Associate Editor Paul Felt toured Scotland's Inner Hebrides
islands. His report follows:
PORT CHARLOTTE, Scotland -- One needn't spend too long driving
along the lush hills of Islay to realize that sheep outnumber
Islay is a principal island of the Inner Hebrides, a group of
islands off Scotland's west coast.
A 35-minute flight west of Glasgow, Islay is a quiet,
tourist-friendly farming island with several charming seaport
villages, fine restaurants and accommodations. It also is one of
Scotland's four major whiskey-producing regions.
Our stay on Islay began with a visit to the Laphroaig,
pronounced La-froyg, distillery on the island's southeastern
Laphroaig, Gaelic for "the beautiful hollow by the broad bay,"
is one of six active single-malt whiskey distilleries on the
Iain Henderson, manager at Laphroaig, walked our group through
the distillery and explained the scientific process behind
He credited the distillery's location as an important part of
Local distillers claim there's something special about Islay --
particularly the peat, which, when burned in a kiln to malt the
barley, makes an unmistakable imprint on the whiskey's flavor.
Laphroaig is known as the most "peaty" of whiskies -- not a
drink for the faint-hearted -- and is actually a favorite of Prince
Charles, whose picture from a 1994 visit hangs at the distillery's
Whiskey is not the island's only allure.
Those seeking a quiet seaside holiday from elsewhere in Scotland
and the U.K. will find themselves sharing the island with wintering
In the fall, thousands of barnacle and white-fronted geese
return from breeding grounds in Greenland to spend the winter on
Islay, which enjoys a warm gulf-stream climate year-round.
The Loch Gruinart Nature Reserve, created by the Royal Society
for the Protection of Birds in part to shelter the geese, operates
as a working farm and wildlife sanctuary and is located in the
narrowest part of the island between Loch Indaal and Loch
From late October through May, visitors might see up to 18,000
geese on the reserve.
A public road runs through the reserve, leading to a visitor
center midway through, and a hidden shelter provides shutterbugs
the opportunity to get close-ups of the birds.
Drivers must keep alert, particularly at night, to avoid sheep
crossing -- or just plain sitting -- in the road.
Islay's single-lane roads serve traffic in both directions, with
waiting spots interspersed to allow cars to yield. The courtesy
that drivers show, as well as the slow pace at which they must
travel, fits the island perfectly.
Continuing to the west shore of Loch Indaal to Port Charlotte,
our group stayed at the Port Charlotte Hotel, whose 10 rooms
provide terrific sea views.
The hotel bar was a comfortable setting to drink with locals by
The hotel's owner resides on the premises and makes his presence
known to guests by sometimes acting as a concierge as well as
livening up conversations at the bar.
The Port Charlotte Hotel's restaurant, Croft Kitchen, takes
advantage of fresh seafood as well as lamb and beef from local
Our group also enjoyed a good meal at the nearby Harbour Inn in
Bowmore, a quaint village on the eastern shore of Loch Indaal made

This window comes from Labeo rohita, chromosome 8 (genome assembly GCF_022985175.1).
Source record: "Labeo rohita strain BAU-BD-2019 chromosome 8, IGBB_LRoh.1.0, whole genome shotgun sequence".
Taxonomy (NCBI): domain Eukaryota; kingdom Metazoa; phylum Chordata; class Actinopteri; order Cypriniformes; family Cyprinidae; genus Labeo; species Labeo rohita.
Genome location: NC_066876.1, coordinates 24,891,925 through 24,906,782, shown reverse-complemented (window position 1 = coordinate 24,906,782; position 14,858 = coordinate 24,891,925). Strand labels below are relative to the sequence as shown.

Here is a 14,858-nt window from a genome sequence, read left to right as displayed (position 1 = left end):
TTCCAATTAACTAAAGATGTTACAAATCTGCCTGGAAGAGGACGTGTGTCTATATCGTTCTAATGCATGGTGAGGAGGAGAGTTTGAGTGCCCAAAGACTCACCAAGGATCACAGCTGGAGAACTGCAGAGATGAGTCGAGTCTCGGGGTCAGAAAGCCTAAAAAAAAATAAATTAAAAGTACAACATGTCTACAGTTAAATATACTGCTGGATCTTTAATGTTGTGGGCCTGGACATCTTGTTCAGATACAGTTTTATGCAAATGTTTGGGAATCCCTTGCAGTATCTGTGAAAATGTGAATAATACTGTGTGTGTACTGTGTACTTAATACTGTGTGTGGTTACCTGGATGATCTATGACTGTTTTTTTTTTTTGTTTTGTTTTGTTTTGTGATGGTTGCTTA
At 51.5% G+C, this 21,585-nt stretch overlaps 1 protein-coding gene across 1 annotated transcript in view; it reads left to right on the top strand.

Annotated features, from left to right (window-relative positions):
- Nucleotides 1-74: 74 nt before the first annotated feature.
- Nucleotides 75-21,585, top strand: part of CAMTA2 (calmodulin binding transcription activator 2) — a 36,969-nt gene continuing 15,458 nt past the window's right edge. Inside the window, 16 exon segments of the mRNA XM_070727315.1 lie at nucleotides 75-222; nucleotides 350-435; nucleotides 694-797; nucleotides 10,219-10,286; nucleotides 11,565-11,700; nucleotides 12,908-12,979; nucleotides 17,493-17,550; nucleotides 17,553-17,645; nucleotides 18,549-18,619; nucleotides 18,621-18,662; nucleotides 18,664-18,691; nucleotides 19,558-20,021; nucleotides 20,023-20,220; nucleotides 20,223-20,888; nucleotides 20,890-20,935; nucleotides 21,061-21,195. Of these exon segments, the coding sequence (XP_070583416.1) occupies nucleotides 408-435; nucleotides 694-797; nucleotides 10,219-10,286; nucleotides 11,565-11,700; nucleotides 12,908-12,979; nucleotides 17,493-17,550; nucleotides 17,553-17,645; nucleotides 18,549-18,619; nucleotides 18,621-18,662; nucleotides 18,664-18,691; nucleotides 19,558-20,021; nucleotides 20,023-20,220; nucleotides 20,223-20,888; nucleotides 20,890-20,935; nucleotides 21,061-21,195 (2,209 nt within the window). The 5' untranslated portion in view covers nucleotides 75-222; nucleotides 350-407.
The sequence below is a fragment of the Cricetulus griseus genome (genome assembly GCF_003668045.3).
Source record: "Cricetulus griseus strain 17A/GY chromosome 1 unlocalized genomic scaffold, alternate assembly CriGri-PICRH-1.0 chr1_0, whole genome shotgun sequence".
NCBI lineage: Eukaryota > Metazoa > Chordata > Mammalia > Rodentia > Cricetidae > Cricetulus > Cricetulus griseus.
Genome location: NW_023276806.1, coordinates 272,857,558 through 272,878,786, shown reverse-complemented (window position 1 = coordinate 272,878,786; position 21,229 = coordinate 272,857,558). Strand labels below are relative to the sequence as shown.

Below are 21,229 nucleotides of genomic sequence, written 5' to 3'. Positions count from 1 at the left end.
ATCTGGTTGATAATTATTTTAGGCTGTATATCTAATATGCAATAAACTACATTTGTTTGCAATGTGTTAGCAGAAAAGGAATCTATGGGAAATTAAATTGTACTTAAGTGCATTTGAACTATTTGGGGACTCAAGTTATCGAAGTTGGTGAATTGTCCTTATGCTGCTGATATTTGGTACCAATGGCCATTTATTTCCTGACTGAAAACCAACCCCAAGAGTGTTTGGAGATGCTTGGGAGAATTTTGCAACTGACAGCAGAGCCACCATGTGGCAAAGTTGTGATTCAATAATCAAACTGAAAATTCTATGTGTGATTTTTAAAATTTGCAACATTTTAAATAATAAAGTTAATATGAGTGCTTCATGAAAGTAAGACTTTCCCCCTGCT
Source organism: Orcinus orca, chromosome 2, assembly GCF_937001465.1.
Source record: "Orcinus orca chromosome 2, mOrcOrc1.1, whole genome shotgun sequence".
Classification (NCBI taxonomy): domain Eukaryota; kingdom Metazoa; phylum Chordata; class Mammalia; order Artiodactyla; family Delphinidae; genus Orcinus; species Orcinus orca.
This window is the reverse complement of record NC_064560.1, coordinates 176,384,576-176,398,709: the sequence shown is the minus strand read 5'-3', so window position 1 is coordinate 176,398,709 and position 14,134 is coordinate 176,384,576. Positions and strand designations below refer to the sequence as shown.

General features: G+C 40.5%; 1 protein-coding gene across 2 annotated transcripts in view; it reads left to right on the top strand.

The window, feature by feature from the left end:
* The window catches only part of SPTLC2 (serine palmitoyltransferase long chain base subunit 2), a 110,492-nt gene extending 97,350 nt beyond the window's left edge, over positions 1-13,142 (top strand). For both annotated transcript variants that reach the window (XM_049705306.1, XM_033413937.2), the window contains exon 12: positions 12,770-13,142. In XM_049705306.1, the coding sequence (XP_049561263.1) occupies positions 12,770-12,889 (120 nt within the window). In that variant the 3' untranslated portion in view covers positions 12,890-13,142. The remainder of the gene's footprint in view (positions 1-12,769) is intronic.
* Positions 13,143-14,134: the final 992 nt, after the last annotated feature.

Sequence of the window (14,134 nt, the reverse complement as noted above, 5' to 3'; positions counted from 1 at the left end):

famous by its namesake distillery.
The Harbour Inn's Rob Roy coffee is made with Bowmore whiskey,
as is one of its desserts.
Visitors to the Scottish Isles who are looking for an even more
tranquil location can take the ferry from Port Ascaig to the
neighboring isle of Jura.
The name Jura is believed to have been derived from the Norse
expression for "deer island." Deer on the island now number about
The ferry crossing between the neighboring isles takes about
five minutes, with service about every hour starting at 7:45 a.m.
and running until 6:30 p.m.
Jura has only one single-track road, as well as one hotel and
one distillery in the village of Craighouse.
The west coast of the island is accessible only by foot or boat.
Our group spotted seals lounging on the rocks as we rode a
motorboat out to the Corryvreckan Pools, a treacherous whirlpool
zone near the ocean.
Another point of interest on Jura is Barnhill, which was home to
author George Orwell in the late 1940s when he wrote the
novel1984. Visitors can peer inside the home's windows and
appreciate the sense of remoteness at Barnhill, which is not open
to the public, on a guided Land Rover tour.
The house is now used as a hunting lodge during deer season,
late summer through fall.
On the island's southern end, the leading attraction is the
Walled Garden of Jura House.
Built in the mid-19th century, Jura House is a privately owned
manor house that can be rented out to groups as a self-catering
Behind the walled Victorian garden, perched on a hill
overlooking the water, visitors can buy various plants and discuss
horticulture with gardener Peter Cool, a native of Holland who has
lived on Jura for more than 20 years.
The Jura House grounds are open to the public for a nominal fee
and offer two scenic walking trails.
The region's long days and high rainfall in summer, combined
with mild winter weather and acidic soil all add up to an excellent
spot even for delicate plants.
The people I met who live on Jura said they love it with a
passion, cherishing the quiet, simple lifestyle and untarnished
Orwell is said to have described it as "an extremely
un-get-at-able place." It still is. Twenty-nine miles long and
seven miles wide, many Scots consider Jura the last true Scottish
With the exception of its fertile southeastern tip, Jura is a
ruggedly beautiful island wilderness of quartzite rock, moorland
and peat bog, belonging more to nature than to people.